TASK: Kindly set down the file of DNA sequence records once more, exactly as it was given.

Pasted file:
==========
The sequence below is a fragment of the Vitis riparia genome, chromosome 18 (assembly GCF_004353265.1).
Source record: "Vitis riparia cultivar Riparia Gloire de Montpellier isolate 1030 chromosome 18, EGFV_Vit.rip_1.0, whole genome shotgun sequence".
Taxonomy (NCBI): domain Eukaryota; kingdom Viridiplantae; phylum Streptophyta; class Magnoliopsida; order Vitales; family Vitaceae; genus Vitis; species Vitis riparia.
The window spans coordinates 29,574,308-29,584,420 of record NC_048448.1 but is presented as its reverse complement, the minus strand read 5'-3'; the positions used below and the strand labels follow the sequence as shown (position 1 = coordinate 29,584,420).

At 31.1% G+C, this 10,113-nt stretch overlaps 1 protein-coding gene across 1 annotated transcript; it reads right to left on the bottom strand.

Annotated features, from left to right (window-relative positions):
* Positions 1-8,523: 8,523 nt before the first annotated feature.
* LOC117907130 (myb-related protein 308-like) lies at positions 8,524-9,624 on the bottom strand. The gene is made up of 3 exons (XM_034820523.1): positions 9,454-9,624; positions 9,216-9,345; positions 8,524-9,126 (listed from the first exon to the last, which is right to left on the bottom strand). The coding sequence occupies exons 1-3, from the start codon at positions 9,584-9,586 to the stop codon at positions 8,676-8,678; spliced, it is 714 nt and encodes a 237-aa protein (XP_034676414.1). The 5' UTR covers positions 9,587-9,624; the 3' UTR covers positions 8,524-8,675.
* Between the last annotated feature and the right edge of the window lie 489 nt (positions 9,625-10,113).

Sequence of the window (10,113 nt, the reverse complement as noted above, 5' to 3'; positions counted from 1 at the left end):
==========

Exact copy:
The sequence below is a fragment of the Vitis riparia genome, chromosome 18 (assembly GCF_004353265.1).
Source record: "Vitis riparia cultivar Riparia Gloire de Montpellier isolate 1030 chromosome 18, EGFV_Vit.rip_1.0, whole genome shotgun sequence".
Taxonomy (NCBI): domain Eukaryota; kingdom Viridiplantae; phylum Streptophyta; class Magnoliopsida; order Vitales; family Vitaceae; genus Vitis; species Vitis riparia.
The window spans coordinates 29,574,308-29,584,420 of record NC_048448.1 but is presented as its reverse complement, the minus strand read 5'-3'; the positions used below and the strand labels follow the sequence as shown (position 1 = coordinate 29,584,420).

At 31.1% G+C, this 10,113-nt stretch overlaps 1 protein-coding gene across 1 annotated transcript; it reads right to left on the bottom strand.

Annotated features, from left to right (window-relative positions):
* Positions 1-8,523: 8,523 nt before the first annotated feature.
* LOC117907130 (myb-related protein 308-like) lies at positions 8,524-9,624 on the bottom strand. The gene is made up of 3 exons (XM_034820523.1): positions 9,454-9,624; positions 9,216-9,345; positions 8,524-9,126 (listed from the first exon to the last, which is right to left on the bottom strand). The coding sequence occupies exons 1-3, from the start codon at positions 9,584-9,586 to the stop codon at positions 8,676-8,678; spliced, it is 714 nt and encodes a 237-aa protein (XP_034676414.1). The 5' UTR covers positions 9,587-9,624; the 3' UTR covers positions 8,524-8,675.
* Between the last annotated feature and the right edge of the window lie 489 nt (positions 9,625-10,113).

Sequence of the window (10,113 nt, the reverse complement as noted above, 5' to 3'; positions counted from 1 at the left end):